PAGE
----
Slytherin Greatness: A Character Profile on Dennis Reynolds

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Dennis Reynolds


It’s Always Sunny in Philadelphia


Why Dennis Reynolds is a Slytherin

When one watches It’s Always Sunny in Philadelphia, it might seem easy to assume that all the characters are Slytherins. Not so. In fact, only two characters only belong in the house of conniving: Dennis and Dee. Today, we’re talking about the Golden God himself. Dennis Reynolds is devious, ambitious, and values pedigree over character. He’s the king of manipulation, even when that means manipulating himself. He’s a fascinating study in selfishness and self-delusion, in a different manner than the rest of his Paddy’s Pub fellows. He’s a total terror, but underneath the mask just a man who wants to be appreciated, if not loved. He’s methodical, he’s emotional, he’s attractive. He’s Dennis Reynolds.

Dennis is an expert manipulator. This comes two-fold: he manipulates others and he manipulates himself. Dennis’ primary manipulation is the way he gets girls. He uses an intricate method he calls the D.E.N.N.I.S. System. It’s a complicated dance in which he first demonstrates his value to a woman, engages her physically, and nurtures her dependence on him. Then he proceeds to neglect her emotionally, before turning around and inspiring hope in her. Finally, he separates from her entirely. All of this hoopla is just to get them to sleep with him (though he claims he’s winning their hearts). And yet, it works almost every time.

Another instance of Dennis’ clever manipulation skills is when he creates a fake newsletter by a mysterious workout fanatic called The Master. He plants this where Mac will find it, knowing Mac will believe everything written in this newsletter and follow it to a T. The Master eventually gains a cult-like following, secretly led by Dennis. And why does he do all this? Because he wants Mac to stop eating his thin mints. In fact, that’s The Master’s number one rule. Dennis says what he needs to say and does what he needs to do in order to get the people around him to behave how he wants.

But it’s not just the people around him that fall for his machinations. Dennis is able to fool even himself. He’s got this set idea of what a “five-star man” is and sets out to be all of those things. He must drive a cool car, he must be handsome, and he must be charming. So, Dennis drives a Range Rover, he makes sure he stays physically perfect, and he cultivates a personality for whoever he’s talking to. However, his Range Rover is from the ‘90s, he’s not physically perfect, and his flirting techniques often backfire when he’s off his game. Pointing this out to him causes him to implode.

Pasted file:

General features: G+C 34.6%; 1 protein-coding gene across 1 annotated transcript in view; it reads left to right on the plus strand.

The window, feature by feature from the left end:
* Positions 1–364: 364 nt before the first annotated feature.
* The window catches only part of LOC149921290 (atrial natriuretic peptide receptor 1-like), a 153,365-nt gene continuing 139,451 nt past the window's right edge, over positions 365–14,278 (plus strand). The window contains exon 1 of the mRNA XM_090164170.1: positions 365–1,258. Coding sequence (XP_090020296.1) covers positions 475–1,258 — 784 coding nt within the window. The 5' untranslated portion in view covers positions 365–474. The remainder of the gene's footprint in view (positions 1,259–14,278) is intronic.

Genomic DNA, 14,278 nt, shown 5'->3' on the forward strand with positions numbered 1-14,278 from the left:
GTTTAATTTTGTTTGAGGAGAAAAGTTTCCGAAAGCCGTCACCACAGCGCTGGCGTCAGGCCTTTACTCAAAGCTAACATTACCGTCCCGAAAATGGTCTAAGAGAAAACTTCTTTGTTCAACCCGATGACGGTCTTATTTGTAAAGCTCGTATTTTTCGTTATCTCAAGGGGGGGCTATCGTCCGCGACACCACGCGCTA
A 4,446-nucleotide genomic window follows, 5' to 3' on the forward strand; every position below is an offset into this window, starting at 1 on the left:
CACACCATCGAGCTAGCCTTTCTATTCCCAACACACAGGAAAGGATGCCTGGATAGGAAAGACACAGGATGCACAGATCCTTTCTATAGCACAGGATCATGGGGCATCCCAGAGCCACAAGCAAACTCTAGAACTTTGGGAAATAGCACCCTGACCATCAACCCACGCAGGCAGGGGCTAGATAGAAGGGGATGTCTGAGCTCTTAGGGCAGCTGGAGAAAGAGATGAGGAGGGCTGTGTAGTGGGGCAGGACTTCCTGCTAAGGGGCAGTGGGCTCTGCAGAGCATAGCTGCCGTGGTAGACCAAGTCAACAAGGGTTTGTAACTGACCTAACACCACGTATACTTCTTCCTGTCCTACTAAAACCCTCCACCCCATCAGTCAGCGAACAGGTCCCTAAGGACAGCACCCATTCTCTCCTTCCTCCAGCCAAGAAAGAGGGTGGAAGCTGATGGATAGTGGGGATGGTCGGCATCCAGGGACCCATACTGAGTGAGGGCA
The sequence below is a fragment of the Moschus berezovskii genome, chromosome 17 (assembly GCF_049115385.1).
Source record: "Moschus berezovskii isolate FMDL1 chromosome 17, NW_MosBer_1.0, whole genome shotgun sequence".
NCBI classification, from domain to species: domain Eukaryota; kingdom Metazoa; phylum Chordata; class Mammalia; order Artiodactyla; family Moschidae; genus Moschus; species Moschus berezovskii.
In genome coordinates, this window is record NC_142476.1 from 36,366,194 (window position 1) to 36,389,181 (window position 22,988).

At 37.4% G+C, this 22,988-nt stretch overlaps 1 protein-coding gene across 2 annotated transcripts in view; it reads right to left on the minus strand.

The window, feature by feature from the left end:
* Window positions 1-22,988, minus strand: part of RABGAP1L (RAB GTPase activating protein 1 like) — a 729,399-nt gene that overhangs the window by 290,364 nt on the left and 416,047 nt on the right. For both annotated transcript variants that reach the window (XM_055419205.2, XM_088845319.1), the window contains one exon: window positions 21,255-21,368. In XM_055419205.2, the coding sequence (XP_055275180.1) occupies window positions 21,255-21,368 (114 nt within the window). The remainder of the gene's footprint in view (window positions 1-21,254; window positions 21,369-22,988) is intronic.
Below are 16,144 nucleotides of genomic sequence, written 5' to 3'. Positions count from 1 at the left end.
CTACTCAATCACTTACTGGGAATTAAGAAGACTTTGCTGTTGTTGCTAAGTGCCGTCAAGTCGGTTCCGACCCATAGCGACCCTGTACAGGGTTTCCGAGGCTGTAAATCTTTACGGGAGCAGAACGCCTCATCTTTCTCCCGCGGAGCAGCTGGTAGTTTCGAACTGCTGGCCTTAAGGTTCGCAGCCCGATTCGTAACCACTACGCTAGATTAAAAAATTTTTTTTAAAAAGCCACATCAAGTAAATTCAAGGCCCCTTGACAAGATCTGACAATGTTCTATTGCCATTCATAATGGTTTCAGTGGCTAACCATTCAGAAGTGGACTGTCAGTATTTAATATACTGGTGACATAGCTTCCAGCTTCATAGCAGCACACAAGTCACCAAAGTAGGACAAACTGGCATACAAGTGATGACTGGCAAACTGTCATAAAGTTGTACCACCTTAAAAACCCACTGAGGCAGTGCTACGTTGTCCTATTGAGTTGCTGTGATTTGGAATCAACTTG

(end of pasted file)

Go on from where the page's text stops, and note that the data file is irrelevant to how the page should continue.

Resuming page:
For example, he begins skipping lunch and skipping breakfast every other day and does micro-exercises all day long. He believes this will keep him looking young, healthy, and beautiful forever. However, a doctor reveals to him that he actually has low blood pressure, is severely dehydrated, and has a whole host of other medical issues. This causes him to basically give up on himself entirely (at least for the remainder of the episode). Another example is when he tries to sell the Range Rover and an interested buyer says he wants it for his daughter because it’s a good “starter car.” This causes Dennis to fly into a rage because his awesome car could not possibly be merely a “starter car.” Dennis’ manipulations are so strong, he himself falls prey to them.

But Dennis isn’t just a master manipulator. He’s also incredibly ambitious. Sure, his ambitions often manifest in strange ways, but sometimes they manifest as traditional Slytherin ambition. When Frank quits at the bar, Dennis brings in a fake long-lost son for Frank so all of his shares will go to this son. In reality, they’re going to Dennis. This would make him the main shareholder, and thus boss, of Paddy’s. Dennis also stresses greatly about being the best in the gang. When a girl is interested in Charlie, Dennis tries to steal her believing he is the more desirable man. When Charlie and Mac are rated higher than he is on a dating app, he goes on countless more dates to prove he is a “five-star man.” If Dennis is not at the top and he is not the best, he is not happy.

And of course, much like Salazar Slytherin himself, Dennis values pedigree over character. He considers himself above Mac and Charlie because he was born upper class, and thus is not “white trash.” In a similar vein, he values physical beauty and youth over character. He prefers girls who are between eighteen and their early twenties over women his own age because he believes they are in their prime and thus better. And Dennis, being an upper class “Golden God,” deserves them.

The world is lucky Dennis Reynolds isn’t a real person. Even if he weren’t manipulative, ambitious to an absurd degree, and a creepy classist, he’s still a trash human. He’s an asshole, through and through. But there’s no doubt that he’s a Slytherin. Perhaps, instead of calling himself the Golden God, he should be calling himself the God of Silver and Emerald.

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